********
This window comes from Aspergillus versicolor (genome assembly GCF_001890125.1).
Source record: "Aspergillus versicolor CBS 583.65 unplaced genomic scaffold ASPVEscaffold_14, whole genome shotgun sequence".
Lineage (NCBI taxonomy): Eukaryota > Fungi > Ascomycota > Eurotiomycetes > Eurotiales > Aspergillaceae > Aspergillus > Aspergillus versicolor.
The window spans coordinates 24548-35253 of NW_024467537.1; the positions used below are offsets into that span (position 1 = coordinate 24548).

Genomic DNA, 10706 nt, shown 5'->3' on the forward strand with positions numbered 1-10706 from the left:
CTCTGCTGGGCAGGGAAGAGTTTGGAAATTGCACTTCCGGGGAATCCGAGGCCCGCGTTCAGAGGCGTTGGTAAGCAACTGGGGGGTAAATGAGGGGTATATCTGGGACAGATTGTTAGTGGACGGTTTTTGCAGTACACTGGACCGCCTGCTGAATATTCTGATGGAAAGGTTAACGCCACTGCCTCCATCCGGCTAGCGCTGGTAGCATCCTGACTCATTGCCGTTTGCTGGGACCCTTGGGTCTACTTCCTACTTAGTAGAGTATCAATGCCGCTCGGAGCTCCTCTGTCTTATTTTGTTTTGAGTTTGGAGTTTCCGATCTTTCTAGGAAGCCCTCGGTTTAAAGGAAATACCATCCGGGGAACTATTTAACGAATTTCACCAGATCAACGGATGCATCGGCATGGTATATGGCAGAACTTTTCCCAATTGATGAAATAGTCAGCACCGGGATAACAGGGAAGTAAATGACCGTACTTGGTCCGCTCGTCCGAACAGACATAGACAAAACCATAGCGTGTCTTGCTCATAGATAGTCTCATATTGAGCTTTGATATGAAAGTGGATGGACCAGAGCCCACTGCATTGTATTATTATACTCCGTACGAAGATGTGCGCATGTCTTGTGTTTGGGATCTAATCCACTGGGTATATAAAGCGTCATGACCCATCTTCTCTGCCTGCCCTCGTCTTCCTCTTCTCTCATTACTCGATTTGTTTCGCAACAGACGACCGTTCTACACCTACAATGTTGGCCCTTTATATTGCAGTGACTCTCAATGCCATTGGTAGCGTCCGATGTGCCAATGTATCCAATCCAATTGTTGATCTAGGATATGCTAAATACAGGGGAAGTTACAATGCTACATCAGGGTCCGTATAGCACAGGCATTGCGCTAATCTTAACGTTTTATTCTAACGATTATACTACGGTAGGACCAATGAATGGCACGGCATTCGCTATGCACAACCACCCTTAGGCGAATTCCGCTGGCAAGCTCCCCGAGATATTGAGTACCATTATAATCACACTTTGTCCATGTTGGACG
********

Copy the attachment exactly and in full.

This window comes from Aspergillus versicolor (genome assembly GCF_001890125.1).
Source record: "Aspergillus versicolor CBS 583.65 unplaced genomic scaffold ASPVEscaffold_14, whole genome shotgun sequence".
Lineage (NCBI taxonomy): Eukaryota > Fungi > Ascomycota > Eurotiomycetes > Eurotiales > Aspergillaceae > Aspergillus > Aspergillus versicolor.
The window spans coordinates 24548-35253 of NW_024467537.1; the positions used below are offsets into that span (position 1 = coordinate 24548).

Genomic DNA, 10706 nt, shown 5'->3' on the forward strand with positions numbered 1-10706 from the left:
CTCTGCTGGGCAGGGAAGAGTTTGGAAATTGCACTTCCGGGGAATCCGAGGCCCGCGTTCAGAGGCGTTGGTAAGCAACTGGGGGGTAAATGAGGGGTATATCTGGGACAGATTGTTAGTGGACGGTTTTTGCAGTACACTGGACCGCCTGCTGAATATTCTGATGGAAAGGTTAACGCCACTGCCTCCATCCGGCTAGCGCTGGTAGCATCCTGACTCATTGCCGTTTGCTGGGACCCTTGGGTCTACTTCCTACTTAGTAGAGTATCAATGCCGCTCGGAGCTCCTCTGTCTTATTTTGTTTTGAGTTTGGAGTTTCCGATCTTTCTAGGAAGCCCTCGGTTTAAAGGAAATACCATCCGGGGAACTATTTAACGAATTTCACCAGATCAACGGATGCATCGGCATGGTATATGGCAGAACTTTTCCCAATTGATGAAATAGTCAGCACCGGGATAACAGGGAAGTAAATGACCGTACTTGGTCCGCTCGTCCGAACAGACATAGACAAAACCATAGCGTGTCTTGCTCATAGATAGTCTCATATTGAGCTTTGATATGAAAGTGGATGGACCAGAGCCCACTGCATTGTATTATTATACTCCGTACGAAGATGTGCGCATGTCTTGTGTTTGGGATCTAATCCACTGGGTATATAAAGCGTCATGACCCATCTTCTCTGCCTGCCCTCGTCTTCCTCTTCTCTCATTACTCGATTTGTTTCGCAACAGACGACCGTTCTACACCTACAATGTTGGCCCTTTATATTGCAGTGACTCTCAATGCCATTGGTAGCGTCCGATGTGCCAATGTATCCAATCCAATTGTTGATCTAGGATATGCTAAATACAGGGGAAGTTACAATGCTACATCAGGGTCCGTATAGCACAGGCATTGCGCTAATCTTAACGTTTTATTCTAACGATTATACTACGGTAGGACCAATGAATGGCACGGCATTCGCTATGCACAACCACCCTTAGGCGAATTCCGCTGGCAAGCTCCCCGAGATATTGAGTACCATTATAATCACACTTTGTCCATGTTGGACG